What in the Bible is mentioned an hundred, and more than an hundred Times, but on Account of the Fall, by Reason of Deprivation, is call’d by the hideous name Pudendum; this he (the Saviour) has changed into Verendum, in the proper and strictest sense of that Word: And what was chastised by Circumcision, in the Time of the Law, is restored again to its first Essence and flourishing State; ’tis made equal to the most respectable Parts of the Body, yea ’tis on account of its Dignity and Distinction, become superior to all the rest; especially as the Lamb would choose to endure in that Part his first Wound, his first Pain[6]

Today’s pietists are welcome to disagree with me, but their undue prohibition on behaviour and thoughts brings about a vacuum which only Satan can fill. It would be interesting to find out which branch of Christianity has the most pornography addicts. Personally, I venture that it is the pietists. Only on their blogs and fora do I see such comments as, ‘Brother, I have struggled with this sin  [pornography] for many years and find it to be a daily battle’. To those men in good physical health, I say have a drink, enjoy a quiet smoke and love your wife. The first two are far preferable in moderation than seeking out depraved internet sites or, like Zinzendorf, referring to our Redeemer in such carnal phraseology.

Wikipedia cites a famous Christian hymn which follows this carnal line of thought:

Zinzendorf’s emphasis on the “blood and wounds” is not that different from hymns that are sung today without second thought: “Rock of Ages, cleft for me, let me hide myself in Thee.”

Well, those lyrics have also given me pause for thought in the past, and I am happy that my church does not sing them.

Zinzendorf’s son, Christian Renatus, lived in another commune, Herrnhaag — the Lord’s Grove — and took the imagery further:

he led the Single Brethren’s Choir composed of the unmarried men in the Congregation. Excessive use of sexual imagery, combined with questionable theology of “playing in the Lord,” came to mean that the young men did little work and came to look down on those who were in the mission field laboring for the Kingdom instead of spending every moment adoring the Savior. Ensuing scandal and near-financial ruin forced Ludwig to chastise his son, bringing him to England. Casimir Count of Isenburg-Buedingen demanded the submission of the Moravians of Herrnhaag to himself, and that they reject their allegiance to the elder Zinzendorf. The entire community rejected this demand, leading to the closure of Herrnhaag beginning in 1750-53.

Christian Renatus died in 1752. Zinzendorf felt a profound loss. Two years before, the Count was almost forced to file for bankruptcy, having spent his fortune on financing Herrnhut and the missions. In 1756, his wife died; she was also a close friend and confidante. However, only a year later, he married Anna Caritas Nitschmann, 15 years younger than he.  Wikipedia explains:

he had been very close [to her] for many years. Anna had for years been spiritual leader of the women of the movement. The marriage was not publicized broadly since Anna was a commoner, and would have been extremely controversial.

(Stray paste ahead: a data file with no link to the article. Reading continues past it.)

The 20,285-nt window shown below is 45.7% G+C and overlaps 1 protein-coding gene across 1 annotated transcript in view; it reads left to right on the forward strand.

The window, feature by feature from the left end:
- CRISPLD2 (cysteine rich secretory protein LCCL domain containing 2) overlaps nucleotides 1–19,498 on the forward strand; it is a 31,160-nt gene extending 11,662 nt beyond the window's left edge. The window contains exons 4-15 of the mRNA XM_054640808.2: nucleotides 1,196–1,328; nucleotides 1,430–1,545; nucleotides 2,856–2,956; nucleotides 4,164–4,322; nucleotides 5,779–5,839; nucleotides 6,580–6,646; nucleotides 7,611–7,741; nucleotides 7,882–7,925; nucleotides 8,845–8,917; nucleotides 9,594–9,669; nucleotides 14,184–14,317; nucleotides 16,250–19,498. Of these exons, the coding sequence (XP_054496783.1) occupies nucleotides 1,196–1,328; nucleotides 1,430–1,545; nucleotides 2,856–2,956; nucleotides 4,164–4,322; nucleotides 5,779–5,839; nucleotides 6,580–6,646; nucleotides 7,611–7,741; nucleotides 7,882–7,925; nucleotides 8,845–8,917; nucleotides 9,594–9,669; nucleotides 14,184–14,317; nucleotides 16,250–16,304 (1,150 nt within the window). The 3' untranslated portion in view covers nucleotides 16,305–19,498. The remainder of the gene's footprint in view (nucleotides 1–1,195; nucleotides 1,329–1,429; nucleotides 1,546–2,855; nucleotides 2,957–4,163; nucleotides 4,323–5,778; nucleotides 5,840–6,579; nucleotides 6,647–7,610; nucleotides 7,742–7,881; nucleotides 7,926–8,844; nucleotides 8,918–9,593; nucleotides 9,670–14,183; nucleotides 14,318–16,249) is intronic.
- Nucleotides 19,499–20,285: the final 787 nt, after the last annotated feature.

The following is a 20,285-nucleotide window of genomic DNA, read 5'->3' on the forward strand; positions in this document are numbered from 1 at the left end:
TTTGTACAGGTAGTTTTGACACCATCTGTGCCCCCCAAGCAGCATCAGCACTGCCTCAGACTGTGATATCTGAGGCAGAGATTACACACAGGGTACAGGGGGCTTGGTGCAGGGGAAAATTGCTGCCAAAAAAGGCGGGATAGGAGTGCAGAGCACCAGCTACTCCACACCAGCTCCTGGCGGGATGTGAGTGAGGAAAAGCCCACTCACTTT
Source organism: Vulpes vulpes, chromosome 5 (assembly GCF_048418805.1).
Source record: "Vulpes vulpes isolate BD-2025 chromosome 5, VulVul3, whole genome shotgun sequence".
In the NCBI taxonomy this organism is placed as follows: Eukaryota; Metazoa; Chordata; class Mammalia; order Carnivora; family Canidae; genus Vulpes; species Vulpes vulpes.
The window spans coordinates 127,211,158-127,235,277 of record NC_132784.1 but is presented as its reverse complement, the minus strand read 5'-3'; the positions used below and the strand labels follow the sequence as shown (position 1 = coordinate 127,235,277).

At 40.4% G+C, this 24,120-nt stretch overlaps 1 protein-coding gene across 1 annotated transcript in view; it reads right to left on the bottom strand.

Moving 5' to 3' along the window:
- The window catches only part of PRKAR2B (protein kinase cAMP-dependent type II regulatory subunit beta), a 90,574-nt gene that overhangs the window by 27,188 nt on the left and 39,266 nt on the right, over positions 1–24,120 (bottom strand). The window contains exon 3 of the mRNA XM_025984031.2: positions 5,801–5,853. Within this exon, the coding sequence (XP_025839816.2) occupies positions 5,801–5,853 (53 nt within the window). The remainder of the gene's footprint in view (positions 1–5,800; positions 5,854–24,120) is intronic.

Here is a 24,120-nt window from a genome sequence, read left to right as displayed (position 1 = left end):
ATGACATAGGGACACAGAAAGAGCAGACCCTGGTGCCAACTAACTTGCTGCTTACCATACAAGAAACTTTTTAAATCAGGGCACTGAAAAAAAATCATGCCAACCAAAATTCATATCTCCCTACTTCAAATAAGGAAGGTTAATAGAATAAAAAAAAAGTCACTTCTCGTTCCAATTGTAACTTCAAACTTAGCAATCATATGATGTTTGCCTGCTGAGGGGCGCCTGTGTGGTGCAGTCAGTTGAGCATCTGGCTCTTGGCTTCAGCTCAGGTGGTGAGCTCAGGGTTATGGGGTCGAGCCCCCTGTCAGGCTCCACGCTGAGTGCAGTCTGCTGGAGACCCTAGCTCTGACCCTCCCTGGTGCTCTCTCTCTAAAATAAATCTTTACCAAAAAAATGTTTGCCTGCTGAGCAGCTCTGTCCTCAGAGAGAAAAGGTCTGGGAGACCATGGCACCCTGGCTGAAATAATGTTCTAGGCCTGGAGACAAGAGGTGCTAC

Zinzendorf died in 1760.  Anna went to her rest just a few weeks later. Zinzendorf’s son-in-law took his place as head of the Moravian communities.

Soon: More on pietism in other denominations

Apologies to my readers who might find the words ‘Moravian’, ‘history’ and ‘Jan Hus’ offputting.

However, to understand where Jan (‘John’) Hus and the Moravians derived their influence, it helps to find out more about the history of Moravia and its influences from geography as well as kingdoms and other strands of Christianity. As most Protestants know, Hus was part of the run-up to Luther’s Reformation.


Moravia comprises more or less the eastern part of today’s Czech Republic. It derives its name from the Morava River, the principal waterway of the region.  One of the Morava’s lowland regions is known as the Marchland, march meaning ‘border’ in German and not ‘marsh’, as we might think. Wikipedia explains a fact pertinent to parts of this post (highlights mine):

The lower part of the river, downstream of the confluence with the Thaya at Hohenau an der March, marks the Austro-Slovakian border. This is one of the oldest national boundaries still extant in continental Europe; it was the eastern boundary of the March of Austria from the 11th century, and also marked the boundary of the Carolingian Empire with the Avar Khaganate during the 9th century (the March was within Habsburg territory during 1526–1918 due to the imperial expansion of Austria).

Bohemia is the territory to the west of Moravia.

Both Moravia and Bohemia are surrounded by mountains. Moravia’s northern and westernmost range is the Sudete(n) Mountains. The Carpathians lie to the east. The Beskids form its southern border.

Bohemia, which translates loosely to ‘home of the Boi people’, has the Bohemian Forest on its borders between what are now Germany and Austria, with the Ore Mountains to the north and the Sudeten mountains to the east. Its principal river is the Moldau.

Celts and, later, a Germanic tribe, invaded Moravia. As for Bohemia, the Boii were originally in what is now today’s Italy, when they fled from Roman invasion in the late 2nd century BC.

An independent people

Both groups, although later invaded and conquered by different tribes and kingdoms and were at times unified, maintained an independent streak which would play its part in the century leading up to Martin Luther’s Reformation.